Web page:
As you can see, while robbery involves the threat of physical violence for the commission of a theft crime, burglary involves the unlawful entry of a building during the commission or for the purpose of a commission of a theft crime.
Remember it this way: robbery involves people and burglary involves buildings. You can rob someone on the street in broad daylight without ever entering a building or habitation, and you can burgle a home without the involvement of another person, but the inverse is not true.
What is an example of robbery? An example of burglary?
For our robbery example, let’s imagine a person walking alone at night in a dimly lit alley. Suddenly, another person approaches them, brandishes a weapon, and demands their wallet and phone. Fearing for their safety, the victim complies, handing over their belongings. In this scenario, although no physical harm ever came to the victim, a robbery has occurred.
What is an example of burglary? Imagine that this same person breaks into an empty residential home. They don’t break a window and don’t harm anyone in the process. Once they are inside they search the entire premises for valuables, find nothing, and leave. In this scenario, although nothing has been stolen, a burglary has occurred.
What are the punishments for burglary vs robbery in Texas?
Even if you aren’t convicted, being charged with serious felony crimes can affect your family, your reputation, and even your ability to get work.* The punishments for burglary and robbery in Texas are extreme but can vary significantly depending on the specifics of your case, namely whether any aggravating factors are present to enhance the charge.
|Burglary of a non-habitation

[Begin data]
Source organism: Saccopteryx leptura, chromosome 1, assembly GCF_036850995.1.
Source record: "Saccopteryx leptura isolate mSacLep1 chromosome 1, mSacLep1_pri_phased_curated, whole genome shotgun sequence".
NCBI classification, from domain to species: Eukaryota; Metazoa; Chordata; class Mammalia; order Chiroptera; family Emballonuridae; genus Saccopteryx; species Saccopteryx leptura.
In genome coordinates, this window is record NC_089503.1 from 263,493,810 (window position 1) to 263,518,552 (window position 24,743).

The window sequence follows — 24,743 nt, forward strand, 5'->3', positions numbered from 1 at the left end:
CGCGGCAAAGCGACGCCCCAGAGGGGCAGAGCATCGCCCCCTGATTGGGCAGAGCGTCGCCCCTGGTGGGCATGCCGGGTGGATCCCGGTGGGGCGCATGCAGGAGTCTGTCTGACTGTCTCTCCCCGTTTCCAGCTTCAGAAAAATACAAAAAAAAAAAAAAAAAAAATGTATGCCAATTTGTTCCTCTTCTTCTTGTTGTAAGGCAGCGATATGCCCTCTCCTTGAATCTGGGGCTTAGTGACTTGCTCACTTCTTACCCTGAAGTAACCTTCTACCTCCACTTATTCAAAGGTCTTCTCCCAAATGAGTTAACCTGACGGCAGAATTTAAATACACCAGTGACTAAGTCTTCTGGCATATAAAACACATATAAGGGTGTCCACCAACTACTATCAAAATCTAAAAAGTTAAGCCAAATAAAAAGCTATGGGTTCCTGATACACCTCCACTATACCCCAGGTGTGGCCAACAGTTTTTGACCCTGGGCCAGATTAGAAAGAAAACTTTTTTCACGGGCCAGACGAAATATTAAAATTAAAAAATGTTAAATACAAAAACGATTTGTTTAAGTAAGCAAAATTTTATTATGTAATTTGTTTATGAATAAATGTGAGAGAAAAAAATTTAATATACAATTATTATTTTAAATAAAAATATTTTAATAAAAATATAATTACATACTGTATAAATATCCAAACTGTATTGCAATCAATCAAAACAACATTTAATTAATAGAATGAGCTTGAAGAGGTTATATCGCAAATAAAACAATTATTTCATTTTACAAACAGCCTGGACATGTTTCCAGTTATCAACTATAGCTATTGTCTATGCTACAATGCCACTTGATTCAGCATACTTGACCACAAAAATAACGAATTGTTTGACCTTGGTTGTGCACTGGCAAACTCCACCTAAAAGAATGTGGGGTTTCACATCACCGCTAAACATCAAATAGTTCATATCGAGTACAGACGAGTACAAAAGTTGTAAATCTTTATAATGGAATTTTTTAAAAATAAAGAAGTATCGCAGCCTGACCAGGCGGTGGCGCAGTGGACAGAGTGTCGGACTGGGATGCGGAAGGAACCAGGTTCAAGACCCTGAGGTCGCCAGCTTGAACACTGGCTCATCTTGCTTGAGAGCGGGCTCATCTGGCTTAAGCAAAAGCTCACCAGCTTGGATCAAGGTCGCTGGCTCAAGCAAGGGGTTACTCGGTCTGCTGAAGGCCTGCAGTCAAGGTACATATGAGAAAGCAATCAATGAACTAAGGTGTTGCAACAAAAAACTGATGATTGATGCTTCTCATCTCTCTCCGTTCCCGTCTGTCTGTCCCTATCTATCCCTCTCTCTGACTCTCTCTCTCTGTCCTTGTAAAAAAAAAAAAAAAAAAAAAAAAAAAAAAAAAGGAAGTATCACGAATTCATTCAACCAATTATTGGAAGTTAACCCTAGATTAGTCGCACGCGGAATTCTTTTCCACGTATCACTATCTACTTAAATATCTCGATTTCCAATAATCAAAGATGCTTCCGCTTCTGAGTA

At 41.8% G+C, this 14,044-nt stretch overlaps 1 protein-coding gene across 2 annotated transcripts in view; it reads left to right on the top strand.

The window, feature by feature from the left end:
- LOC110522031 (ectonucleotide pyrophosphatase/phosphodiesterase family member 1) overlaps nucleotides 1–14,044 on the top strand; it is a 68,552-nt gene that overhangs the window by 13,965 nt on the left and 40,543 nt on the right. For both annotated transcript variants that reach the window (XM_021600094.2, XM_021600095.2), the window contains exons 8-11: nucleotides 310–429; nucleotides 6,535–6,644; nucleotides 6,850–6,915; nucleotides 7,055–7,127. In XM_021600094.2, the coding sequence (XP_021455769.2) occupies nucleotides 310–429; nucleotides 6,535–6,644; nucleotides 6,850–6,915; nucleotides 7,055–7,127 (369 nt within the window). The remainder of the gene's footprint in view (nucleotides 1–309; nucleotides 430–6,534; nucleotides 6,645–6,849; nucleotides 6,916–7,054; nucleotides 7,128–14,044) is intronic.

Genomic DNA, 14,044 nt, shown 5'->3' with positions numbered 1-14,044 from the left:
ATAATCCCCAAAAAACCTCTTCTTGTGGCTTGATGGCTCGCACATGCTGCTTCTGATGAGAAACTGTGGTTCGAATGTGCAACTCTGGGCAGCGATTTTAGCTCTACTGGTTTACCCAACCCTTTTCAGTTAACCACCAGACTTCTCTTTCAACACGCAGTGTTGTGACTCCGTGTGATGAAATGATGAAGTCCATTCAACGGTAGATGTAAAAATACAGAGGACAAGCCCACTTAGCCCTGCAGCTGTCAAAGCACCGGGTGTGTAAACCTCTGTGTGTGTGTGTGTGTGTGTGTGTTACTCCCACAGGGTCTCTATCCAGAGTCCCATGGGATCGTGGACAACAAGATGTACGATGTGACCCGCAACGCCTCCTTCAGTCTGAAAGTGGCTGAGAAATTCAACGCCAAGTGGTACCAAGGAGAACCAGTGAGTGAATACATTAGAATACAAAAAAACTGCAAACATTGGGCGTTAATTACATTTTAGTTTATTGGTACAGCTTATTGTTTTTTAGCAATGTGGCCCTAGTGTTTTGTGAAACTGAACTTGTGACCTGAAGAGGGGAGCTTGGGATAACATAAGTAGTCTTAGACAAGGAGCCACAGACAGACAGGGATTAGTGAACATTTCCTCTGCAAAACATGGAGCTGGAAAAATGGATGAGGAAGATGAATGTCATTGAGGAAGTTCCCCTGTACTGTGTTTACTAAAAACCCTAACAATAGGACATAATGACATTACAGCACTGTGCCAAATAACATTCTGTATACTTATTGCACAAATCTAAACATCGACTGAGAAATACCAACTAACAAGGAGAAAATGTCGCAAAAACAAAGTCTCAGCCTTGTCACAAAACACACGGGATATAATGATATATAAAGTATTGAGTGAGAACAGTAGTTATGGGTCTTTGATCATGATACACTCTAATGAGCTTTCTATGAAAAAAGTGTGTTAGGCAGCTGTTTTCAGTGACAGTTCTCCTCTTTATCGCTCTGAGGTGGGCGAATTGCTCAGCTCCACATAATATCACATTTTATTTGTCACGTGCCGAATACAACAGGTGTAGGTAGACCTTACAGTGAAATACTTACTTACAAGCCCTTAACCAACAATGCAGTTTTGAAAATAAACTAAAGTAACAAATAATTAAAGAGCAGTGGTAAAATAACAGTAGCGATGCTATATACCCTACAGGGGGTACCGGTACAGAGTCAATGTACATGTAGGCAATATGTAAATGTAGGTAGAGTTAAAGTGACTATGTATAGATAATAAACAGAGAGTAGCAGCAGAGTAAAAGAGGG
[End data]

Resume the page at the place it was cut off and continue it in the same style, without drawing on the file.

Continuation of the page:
|State jail felony
|Up to 2 years
|Burglary of a habitation
|2 – 20 years in prison
|Non-theft burglary of a habitation
|5 years – life in prison
|2 – 20 years in prison
|5 years – life in prison
Punishments for burglary of habitation without theft or the attempt of theft can actually be more severe than those for theft because the court will assume that the actor had an assault offense in mind.
What’s more, it isn’t uncommon for defendants in Texas courts to face a robbery and a burglary charge at the same time. If 20 years in prison didn’t sound harsh enough, facing charges for burglary of a habitation and robbery can mean up to 40 years in prison — and that’s with no aggravating factors.
*Continue reading: What shows up on a background check in Texas?
Whether you’re facing charges for burglary vs. robbery, Thiessen Law Firm is here to help.
The differences between burglary vs. robbery are many, but their biggest similarity is that they both carry incredibly steep penalties that can put you away for the rest of your life. While theft crimes in Texas scale penalties based on the value of the stolen goods, both burglary and robbery can still have extreme penalties even if very little (or nothing) was stolen.
Whether you’re facing charges for petty theft in Texas or need an attorney to fight for your rights in an aggravated robbery trial, the theft defense attorneys at Thiessen Law Firm are here to make sure your rights are protected from overzealous prosecution.
More Helpful Articles by Thiessen Law Firm:
- What Is a Plea Deal?
- What Does Acquitted Mean?
- How Much is Bail for a DWI in Texas?
- Why You Should Never Represent Yourself in Court
- What Is the Minimum Sentence for Aggravated Robbery in Texas?